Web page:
“We’ve also been working on some exciting AR/AI features which will require rather new phone models, we have to take this into account when deciding on which markets to focus on. Therefore we do thorough research on potential markets such as phone penetration for our target age, access to mobile data, access to football pitches and, of course the general interest in football.”
While we’re talking about the coronavirus pandemic, how do you use this global crisis as a way of giving your company time to consider how you can innovate and change?
KLS: “It is a very unfortunate situation with COVID-19. The tragedy aside, we have noticed that the demand for our app has increased significantly. We try to adapt our strategy and work hard to have a finished product on the market earlier than expected. Our users have been requesting a single-player game mode so they can play at home and in their backyard by themselves. Without revealing too much about Just Football 2020, it is safe to say that this will be in the first release this year.
“The interest from brands and organisations has also been unprecedented and we’re excited about what the future of these might bring.”
With such a social based app and platform, how difficult of a challenge is it to overcome right now?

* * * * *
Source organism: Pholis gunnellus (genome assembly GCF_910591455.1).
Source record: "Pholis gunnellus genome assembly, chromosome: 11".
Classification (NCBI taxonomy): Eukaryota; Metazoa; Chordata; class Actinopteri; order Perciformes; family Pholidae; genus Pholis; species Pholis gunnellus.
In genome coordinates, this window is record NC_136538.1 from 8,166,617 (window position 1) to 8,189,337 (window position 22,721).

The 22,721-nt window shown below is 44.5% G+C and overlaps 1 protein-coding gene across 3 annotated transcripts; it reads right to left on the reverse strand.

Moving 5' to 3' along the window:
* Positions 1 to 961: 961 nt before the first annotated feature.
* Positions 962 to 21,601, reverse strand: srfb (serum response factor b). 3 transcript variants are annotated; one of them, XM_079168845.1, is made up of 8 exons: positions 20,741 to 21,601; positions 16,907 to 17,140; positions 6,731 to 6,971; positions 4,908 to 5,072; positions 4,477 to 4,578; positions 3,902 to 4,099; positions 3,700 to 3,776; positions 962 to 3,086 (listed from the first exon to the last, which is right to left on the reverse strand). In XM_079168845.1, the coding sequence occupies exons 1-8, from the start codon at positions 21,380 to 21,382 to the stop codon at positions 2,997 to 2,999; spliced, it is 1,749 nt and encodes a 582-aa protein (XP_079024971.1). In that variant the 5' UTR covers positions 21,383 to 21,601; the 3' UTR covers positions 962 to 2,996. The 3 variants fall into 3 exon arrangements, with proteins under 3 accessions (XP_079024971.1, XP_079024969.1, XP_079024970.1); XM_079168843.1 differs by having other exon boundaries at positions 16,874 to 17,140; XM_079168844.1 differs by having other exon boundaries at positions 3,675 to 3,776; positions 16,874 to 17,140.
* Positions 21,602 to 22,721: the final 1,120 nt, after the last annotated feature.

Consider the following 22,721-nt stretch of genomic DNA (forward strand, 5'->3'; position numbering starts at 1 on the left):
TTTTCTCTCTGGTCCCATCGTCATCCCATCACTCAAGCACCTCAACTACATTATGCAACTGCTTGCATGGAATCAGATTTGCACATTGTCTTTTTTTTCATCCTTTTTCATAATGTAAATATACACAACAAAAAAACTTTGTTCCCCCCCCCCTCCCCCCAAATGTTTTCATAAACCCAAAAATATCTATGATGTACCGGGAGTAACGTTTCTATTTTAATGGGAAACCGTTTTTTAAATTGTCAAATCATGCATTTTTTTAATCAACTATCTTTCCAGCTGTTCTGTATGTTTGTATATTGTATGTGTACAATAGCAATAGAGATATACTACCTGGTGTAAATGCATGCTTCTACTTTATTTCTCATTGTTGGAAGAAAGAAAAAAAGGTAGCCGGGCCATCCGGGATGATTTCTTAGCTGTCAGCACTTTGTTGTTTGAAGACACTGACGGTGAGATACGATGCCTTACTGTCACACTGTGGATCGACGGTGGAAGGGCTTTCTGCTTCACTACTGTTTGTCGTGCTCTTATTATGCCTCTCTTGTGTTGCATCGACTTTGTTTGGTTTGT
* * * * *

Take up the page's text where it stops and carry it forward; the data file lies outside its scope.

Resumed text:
KLS: “Although Just Football and football generally are social activities, there are things you can do from home or on the pitch by yourself. For instance, we have had plans since last year to introduce a lot of different freestyle challenges in the 2020 version. We did this due to the high demand from our users to provide a single-player game mode. This obviously gives us an advantage in the current crisis so we can keep focus on delivering a quality product as opposed to having to change direction due to COVID-19.”
What keeps users sticky, what keeps users wanting to keep playing, challenging and progressing. What are some strategies to keep engagement strong?
KLS: “Last year we worked with improving social features such as push notifications based on your friends’ activities. We gained the understanding that our users cared about sharing their accomplishments within the app and on social media. We introduced ‘Team of the Week’ and ‘Player of the Month’ to promote and acknowledge users’ performances. It resulted in more satisfied and engaged app users who continue to use Just Football year after year.”
I’ve noticed those concepts lead your social media marketing as well.
KLS: “I remember how trends from school caught on at a rapid pace, like Pokemon. During this time, all we cared about was finding the rare Pokemon. We see similar patterns in our users’ lives and football communities as well. Our users want to be the best player in Just Football, and I believe this mentality becomes vital to why they become loyal and dedicated to our product.
“By connecting the Just Football game to social media, we tap into the existing behaviour of striving for recognition and status as a football player. Earning the right to exposure and fame has proven a strong driver for our users, so we decided to utilise existing social media platforms to extend our reach.”
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We’ve talked about the social and gaming aspects, but ultimately one of the big goals is boosting health and fitness. Describe how motivated you are, and the company, to lift the health and fitness standards of young people through Just Football?